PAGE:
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Review: BRIGSBY BEAR (2017) 'the offbeat comedy from SNL's Kyle Mooney has plenty of heart'

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Joseph Friar

By Joseph Friar
Aug. 10, 2017 at 5:20 a.m.



BRIGSBY BEAR (2017)

Kyle Mooney, Greg Kinnear, Matt Walsh, Michaela Watkins, Mark Hamill, Ryan Simpkins, Jorge Lendeborg Jr., Claire Danes, Jane Adams, Kate Lyn Sheil, Alexa Demie, Beck Bennett, Andy Samberg.

Directed by Dave McCary 

Saturday Night Live’s Kyle Mooney manages to take a parent’s worst fear and turn it into a tender and funny film that just might give you a case of the feels.  Mooney plays a 25-year old addicted to a children’s television show called Brigsby Bear that resembles a cross between Teletubbies and the 70’s Sid and Marty Krofft puppet show H.R. Pufnstuf.  It’s a boy-in-the-bubble type story as the sheltered man-child is exposed to the outside world for the first time after spending his entire life in an underground bunker with his parents.   

Mark Hamill and Jane Adams play Ted and April, the parents of the intelligent yet naïve James (Mooney) who at 25 is still stuck in the mindset of a 12-year old (think Tom Hanks in Big).  They live in the middle of the desert in an underground bunker in what resembles a post-apocalyptic dwelling like the one featured in 10 Cloverfield Lane.  They never venture outside the bunker without a gas mask and only Ted is seen occasionally leaving the underground shelter.  

James is obsessed with Brigsby Bear, a psychedelic children’s show featuring a life-size Teddy Ruxpin-like bear who saves the world from the clutches of the evil Sun Snatcher, a sun in the sky with an actor’s face protruding from the costume. I want to say the show reminded me a lot of Pee-Wee’s Playhouse.  The heroic bear is joined on the show by two female humans called the Smile Sisters who help Brigsby defeat the villainous sun.  It all sounds like a bad acid trip but then again, I grew up watching H.R. Pufnstuf and my kids would watch Teletubbies, both of those shows most have been created after a drug-fueled escapade.  James has hundreds of Brigsby episodes on VHS tape and when he’s not watching the show he jumps online to join a forum where fans discuss the latest episode.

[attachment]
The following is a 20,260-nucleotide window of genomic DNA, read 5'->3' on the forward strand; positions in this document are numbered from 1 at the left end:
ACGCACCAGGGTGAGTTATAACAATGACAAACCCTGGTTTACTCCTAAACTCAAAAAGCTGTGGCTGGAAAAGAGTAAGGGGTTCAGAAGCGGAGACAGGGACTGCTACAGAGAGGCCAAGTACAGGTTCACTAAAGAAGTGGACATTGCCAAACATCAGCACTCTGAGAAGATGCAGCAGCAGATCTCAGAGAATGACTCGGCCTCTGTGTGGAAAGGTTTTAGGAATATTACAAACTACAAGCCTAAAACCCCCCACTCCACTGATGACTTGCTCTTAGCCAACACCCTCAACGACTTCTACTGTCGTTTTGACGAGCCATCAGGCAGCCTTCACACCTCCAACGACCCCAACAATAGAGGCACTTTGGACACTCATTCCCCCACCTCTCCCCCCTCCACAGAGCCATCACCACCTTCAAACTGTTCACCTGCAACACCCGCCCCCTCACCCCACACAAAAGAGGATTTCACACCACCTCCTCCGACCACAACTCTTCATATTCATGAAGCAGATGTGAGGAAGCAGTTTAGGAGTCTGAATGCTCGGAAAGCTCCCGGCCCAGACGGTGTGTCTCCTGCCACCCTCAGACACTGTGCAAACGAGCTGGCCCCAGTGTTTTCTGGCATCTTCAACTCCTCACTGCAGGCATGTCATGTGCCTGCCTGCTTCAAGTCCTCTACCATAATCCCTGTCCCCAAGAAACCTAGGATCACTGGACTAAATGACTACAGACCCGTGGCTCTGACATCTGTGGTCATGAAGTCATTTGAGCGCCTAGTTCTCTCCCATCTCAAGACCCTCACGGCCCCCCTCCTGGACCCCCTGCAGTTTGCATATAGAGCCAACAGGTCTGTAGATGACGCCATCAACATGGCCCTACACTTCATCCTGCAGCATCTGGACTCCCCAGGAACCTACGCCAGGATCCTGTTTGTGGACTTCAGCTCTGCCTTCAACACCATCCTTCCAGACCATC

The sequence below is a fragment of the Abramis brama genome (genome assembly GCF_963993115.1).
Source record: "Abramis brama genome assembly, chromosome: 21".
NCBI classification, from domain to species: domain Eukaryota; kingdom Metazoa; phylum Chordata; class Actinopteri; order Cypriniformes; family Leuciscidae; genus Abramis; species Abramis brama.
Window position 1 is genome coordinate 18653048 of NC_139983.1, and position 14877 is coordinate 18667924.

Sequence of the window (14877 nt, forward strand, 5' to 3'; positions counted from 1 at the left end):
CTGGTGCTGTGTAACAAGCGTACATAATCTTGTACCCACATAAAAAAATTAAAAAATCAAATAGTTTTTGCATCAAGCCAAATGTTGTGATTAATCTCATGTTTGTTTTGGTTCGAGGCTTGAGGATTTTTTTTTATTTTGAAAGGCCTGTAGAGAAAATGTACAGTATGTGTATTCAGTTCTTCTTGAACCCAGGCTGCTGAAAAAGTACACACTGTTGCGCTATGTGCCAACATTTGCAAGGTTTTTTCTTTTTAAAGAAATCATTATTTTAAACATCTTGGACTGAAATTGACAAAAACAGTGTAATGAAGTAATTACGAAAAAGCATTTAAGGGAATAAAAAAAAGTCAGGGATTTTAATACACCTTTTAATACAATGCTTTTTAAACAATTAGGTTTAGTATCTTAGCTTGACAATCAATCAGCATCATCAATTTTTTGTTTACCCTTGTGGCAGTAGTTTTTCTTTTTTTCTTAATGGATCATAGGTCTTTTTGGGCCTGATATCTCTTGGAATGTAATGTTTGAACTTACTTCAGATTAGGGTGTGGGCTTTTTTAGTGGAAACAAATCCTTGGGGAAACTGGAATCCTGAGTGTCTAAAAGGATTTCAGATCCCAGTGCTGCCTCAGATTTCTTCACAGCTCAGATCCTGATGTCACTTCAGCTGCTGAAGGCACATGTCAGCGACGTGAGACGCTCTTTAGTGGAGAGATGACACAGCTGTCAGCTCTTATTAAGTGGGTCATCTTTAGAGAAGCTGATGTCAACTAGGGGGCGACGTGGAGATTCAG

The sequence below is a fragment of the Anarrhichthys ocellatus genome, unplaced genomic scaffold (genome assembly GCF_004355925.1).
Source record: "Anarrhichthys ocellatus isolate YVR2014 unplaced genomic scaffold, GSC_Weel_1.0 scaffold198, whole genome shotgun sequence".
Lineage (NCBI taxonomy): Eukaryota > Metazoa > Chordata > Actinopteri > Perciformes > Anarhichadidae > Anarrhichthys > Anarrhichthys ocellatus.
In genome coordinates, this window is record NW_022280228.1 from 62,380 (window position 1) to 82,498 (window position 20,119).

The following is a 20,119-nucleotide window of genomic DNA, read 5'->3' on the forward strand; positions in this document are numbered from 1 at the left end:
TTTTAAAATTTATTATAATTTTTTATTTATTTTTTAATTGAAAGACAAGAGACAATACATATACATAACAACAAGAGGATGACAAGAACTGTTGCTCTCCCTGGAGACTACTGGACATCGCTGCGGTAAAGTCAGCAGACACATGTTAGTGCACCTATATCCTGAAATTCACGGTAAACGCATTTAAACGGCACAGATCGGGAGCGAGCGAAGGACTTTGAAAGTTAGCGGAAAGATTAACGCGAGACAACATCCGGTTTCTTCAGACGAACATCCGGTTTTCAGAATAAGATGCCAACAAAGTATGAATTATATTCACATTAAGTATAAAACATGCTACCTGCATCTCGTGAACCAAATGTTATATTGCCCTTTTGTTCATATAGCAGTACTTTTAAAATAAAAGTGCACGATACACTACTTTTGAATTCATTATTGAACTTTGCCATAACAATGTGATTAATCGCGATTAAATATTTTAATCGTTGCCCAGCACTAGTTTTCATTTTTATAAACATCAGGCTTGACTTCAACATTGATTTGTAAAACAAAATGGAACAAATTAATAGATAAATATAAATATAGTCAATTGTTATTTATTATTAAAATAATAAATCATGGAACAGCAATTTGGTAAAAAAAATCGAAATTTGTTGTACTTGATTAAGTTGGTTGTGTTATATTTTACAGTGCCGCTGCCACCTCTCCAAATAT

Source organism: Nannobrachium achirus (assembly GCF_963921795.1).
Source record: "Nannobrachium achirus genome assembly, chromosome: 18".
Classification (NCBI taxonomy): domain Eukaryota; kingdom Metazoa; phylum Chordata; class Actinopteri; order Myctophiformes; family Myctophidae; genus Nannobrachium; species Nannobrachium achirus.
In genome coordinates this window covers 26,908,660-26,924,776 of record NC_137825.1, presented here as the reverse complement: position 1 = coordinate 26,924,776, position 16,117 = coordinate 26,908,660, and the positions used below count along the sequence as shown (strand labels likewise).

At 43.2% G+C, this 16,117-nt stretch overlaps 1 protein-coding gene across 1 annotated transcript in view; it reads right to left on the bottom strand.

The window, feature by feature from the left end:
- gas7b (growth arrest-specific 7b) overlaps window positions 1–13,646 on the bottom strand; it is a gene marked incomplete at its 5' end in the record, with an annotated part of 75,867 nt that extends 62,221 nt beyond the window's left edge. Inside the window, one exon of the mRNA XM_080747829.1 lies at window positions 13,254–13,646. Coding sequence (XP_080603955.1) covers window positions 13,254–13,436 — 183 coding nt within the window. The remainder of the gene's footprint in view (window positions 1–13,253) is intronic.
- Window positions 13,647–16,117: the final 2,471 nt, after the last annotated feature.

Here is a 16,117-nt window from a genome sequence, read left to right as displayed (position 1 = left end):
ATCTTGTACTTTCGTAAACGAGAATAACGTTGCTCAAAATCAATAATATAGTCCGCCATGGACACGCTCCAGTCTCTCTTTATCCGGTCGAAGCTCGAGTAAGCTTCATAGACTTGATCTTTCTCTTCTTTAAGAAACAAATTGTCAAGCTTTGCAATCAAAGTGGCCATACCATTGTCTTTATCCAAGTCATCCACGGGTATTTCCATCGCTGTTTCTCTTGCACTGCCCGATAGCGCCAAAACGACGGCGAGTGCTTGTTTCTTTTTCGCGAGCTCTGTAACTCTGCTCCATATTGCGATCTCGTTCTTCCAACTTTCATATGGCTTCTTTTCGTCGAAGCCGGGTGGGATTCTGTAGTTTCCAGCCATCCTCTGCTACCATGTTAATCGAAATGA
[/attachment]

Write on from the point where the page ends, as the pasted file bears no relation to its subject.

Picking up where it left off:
The story takes an interesting turn when the F.B.I. raid the underground compound and James is thrust into the outside world only to find out that everything he has ever known is lie.   I will avoid any spoilers that would detract from the film’s magic, I feel the less you know about what is going on the bigger the reward.    

Mooney is great at playing the awkward man-child (as he’s done on SNL) and the cast here is fantastic especially Greg Kinnear as a sympathetic police detective who befriends James, and Claire Danes as a psychiatrist who tries to help James face his new challenges.  I also enjoyed the performance by Jorge Lendeborg Jr (Spider-Man: Homecoming) as a teenager named Spencer with a love for science fiction movies.  He’s introduced to the Brigsby Bear show by James and the two become friends who bond over their love for sci-fi.  The rest of the cast which features comedian Matt Walsh from HBO’s Veep, and a bunch of former and current SNL cast members Beck Bennet, Michaela Watkins, and Andy Samberg contribute performances that are touching in this delightful film written by Mooney and Kevin Costello. 

“Brigsby Bear” is an offbeat comedy with plenty of heart that is sure to put a smile on your face.  Directed by SNL writer and Mooney’s childhood friend Dave McCary, the film tackles a usually traumatic ordeal with sensitivity and humor.  Don’t pass on this sleeper at the box office.  

(3 ½ stars) 

Opens Friday August 11 at Alamo Drafthouse South Lamar and Regal Arbor 8 @ Great Hills in Austin.  In Houston you can catch the film at Edwards Greenway Grand Palace and AMC Dine-In 8.                     

 

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